Posted by: Lisa Hill | January 12, 2018

Heloise (2017), by Mandy Hager

Heloise, Mangy Hager’s first work of fiction for adults, has been longlisted for the 2018 Ockham New Zealand Book Awards and it turned out to be interesting reading, though *chuckle* perhaps not in the way that its author intended it to be.  It is a retelling of a story many already know: the doomed love of the famous 12th century French lovers whose letters have come to exemplify passion and romance for a thousand years.  Hager’s novel, the blurb tells us, offers a plausible interpretation of the known facts and a vivid imagining of the gaps in the lives of the philosopher and theologian Peter Abélard – who was compelled to be celibate by his position as a secular canon – but who seduced his younger pupil-scholar Héloïse d’Argenteuil who subsequently became his not-so-secret wife and then a reluctant nun. Both of them paid a terrible price for their forbidden love, which makes for a good story even if you already know its outline.  But what made it interesting for me was its problematic aspects…

In order to discuss this, it is necessary to reveals elements of the story, so be warned:


The novel is written entirely from Heloise’s point-of-view, tracing her rescue from an unhappy foster-home to her uncle’s Fulbert’s care and placement in a convent at Argenteuil, now a suburb of Paris.  There she gains access to education from the Jewish convert Saris, learning Latin and Greek and exploring the works of Ovid and Virgil.  But when the convent is closed due to political manoeuvring, Heloise takes shelter under her uncle’s roof in Paris, and pining for her lost education opportunities, she discreetly attends male-only lectures by the famous teacher Abelard.  Highly intelligent, Heloise is frustrated by the restrictions on education for girls in this medieval era and is delighted when her uncle allows Abelard to take lodgings with him and to teach the teenage Heloise.  They enjoy intellectual word play and robust discussions, but eventually the first of the problematic incidents takes place.  Their mutual attraction and shared passion leads to him forcing himself on her.  In this novel, although she loves him and he loves her, it is unquestionably rape.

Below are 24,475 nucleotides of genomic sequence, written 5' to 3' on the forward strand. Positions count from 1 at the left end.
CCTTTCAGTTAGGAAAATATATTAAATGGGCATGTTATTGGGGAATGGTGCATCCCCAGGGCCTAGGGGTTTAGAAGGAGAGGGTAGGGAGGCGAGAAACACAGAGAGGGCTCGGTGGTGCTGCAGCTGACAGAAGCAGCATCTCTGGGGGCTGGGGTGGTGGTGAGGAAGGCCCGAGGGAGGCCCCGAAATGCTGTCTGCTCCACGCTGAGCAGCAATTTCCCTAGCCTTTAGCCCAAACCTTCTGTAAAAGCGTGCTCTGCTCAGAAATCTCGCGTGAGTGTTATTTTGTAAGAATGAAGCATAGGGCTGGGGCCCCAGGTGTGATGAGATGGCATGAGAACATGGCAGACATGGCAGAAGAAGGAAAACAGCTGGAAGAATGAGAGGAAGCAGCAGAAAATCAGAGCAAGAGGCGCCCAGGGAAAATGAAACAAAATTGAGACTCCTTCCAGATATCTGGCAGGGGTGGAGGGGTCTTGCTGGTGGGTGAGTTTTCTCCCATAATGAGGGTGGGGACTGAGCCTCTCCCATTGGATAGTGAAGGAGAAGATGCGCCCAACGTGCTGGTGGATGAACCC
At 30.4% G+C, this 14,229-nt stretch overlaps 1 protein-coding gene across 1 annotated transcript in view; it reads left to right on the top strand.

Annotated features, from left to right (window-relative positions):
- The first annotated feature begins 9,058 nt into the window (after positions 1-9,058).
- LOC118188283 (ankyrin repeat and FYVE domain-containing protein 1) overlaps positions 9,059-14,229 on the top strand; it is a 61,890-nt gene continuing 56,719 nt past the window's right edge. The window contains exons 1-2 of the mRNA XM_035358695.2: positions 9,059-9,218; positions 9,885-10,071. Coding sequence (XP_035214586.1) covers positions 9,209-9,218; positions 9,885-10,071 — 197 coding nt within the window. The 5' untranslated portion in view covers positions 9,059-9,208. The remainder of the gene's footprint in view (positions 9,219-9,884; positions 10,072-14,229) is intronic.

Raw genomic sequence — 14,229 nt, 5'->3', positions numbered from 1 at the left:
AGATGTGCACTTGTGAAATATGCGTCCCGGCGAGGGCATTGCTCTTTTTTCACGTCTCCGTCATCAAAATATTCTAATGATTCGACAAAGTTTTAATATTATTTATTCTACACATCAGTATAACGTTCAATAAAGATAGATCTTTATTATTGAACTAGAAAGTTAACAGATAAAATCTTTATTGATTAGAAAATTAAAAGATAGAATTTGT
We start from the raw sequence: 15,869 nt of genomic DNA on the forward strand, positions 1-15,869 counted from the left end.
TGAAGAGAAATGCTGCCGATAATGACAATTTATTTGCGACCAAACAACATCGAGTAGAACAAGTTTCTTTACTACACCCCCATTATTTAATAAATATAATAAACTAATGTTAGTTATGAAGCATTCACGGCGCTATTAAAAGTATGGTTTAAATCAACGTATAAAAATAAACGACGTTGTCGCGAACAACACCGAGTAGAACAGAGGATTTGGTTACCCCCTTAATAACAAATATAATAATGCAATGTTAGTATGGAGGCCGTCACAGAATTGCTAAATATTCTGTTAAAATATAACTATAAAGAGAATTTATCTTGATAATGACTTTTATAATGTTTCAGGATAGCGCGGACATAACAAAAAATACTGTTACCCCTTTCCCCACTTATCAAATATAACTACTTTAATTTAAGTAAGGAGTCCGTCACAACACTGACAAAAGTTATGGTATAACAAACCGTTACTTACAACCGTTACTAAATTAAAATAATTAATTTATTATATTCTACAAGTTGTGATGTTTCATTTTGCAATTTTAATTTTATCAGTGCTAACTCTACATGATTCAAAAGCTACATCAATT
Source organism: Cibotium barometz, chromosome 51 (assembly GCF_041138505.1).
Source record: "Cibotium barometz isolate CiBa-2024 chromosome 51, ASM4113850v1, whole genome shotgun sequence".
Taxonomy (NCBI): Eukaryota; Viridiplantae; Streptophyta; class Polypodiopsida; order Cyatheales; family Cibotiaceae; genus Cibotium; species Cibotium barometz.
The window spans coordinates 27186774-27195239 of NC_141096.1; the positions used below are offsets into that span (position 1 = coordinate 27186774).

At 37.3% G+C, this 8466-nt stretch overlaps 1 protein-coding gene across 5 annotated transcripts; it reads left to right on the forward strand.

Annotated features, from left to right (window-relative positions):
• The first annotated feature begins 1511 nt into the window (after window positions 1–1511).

And she forgives him.

It turns out that she has quite a lot of forgiving to do.  Hager’s Abelard is selfish, arrogant, domineering and impulsive, and eventually Heloise comes to realise that what she interpreted as concern for her welfare, was more likely protecting his own interests and safety.  But – fascinated by his mind and convinced of his intellectual legacy – she forgives him for hiding her away with his family when she is pregnant, (and failing to protect her, in her innocence, from that).  He fails to protect her from her enraged uncle’s fists as well, and the violence of Fulbert’s fury almost kills her, but oh yes, she forgives him too.